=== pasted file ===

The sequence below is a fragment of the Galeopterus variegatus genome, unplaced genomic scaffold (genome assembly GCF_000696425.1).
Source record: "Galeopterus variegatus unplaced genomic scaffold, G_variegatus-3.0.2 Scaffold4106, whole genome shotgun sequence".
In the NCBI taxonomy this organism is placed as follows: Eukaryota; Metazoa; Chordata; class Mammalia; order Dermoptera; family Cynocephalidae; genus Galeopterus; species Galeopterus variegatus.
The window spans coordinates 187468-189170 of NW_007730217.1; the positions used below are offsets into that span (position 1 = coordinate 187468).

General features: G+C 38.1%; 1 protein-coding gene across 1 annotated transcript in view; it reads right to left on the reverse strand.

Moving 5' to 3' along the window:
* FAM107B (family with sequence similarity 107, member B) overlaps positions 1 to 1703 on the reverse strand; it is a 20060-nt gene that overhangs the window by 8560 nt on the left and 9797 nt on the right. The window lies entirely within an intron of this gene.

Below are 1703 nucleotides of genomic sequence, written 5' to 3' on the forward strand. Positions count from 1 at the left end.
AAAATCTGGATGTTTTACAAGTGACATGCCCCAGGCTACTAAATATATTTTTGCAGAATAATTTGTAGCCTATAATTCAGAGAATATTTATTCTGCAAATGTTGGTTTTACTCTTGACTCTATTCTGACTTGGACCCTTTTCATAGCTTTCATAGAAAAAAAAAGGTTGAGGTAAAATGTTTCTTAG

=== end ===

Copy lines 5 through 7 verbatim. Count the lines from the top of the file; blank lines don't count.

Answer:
General features: G+C 38.1%; 1 protein-coding gene across 1 annotated transcript in view; it reads right to left on the reverse strand.

Moving 5' to 3' along the window:
* FAM107B (family with sequence similarity 107, member B) overlaps positions 1 to 1703 on the reverse strand; it is a 20060-nt gene that overhangs the window by 8560 nt on the left and 9797 nt on the right. The window lies entirely within an intron of this gene.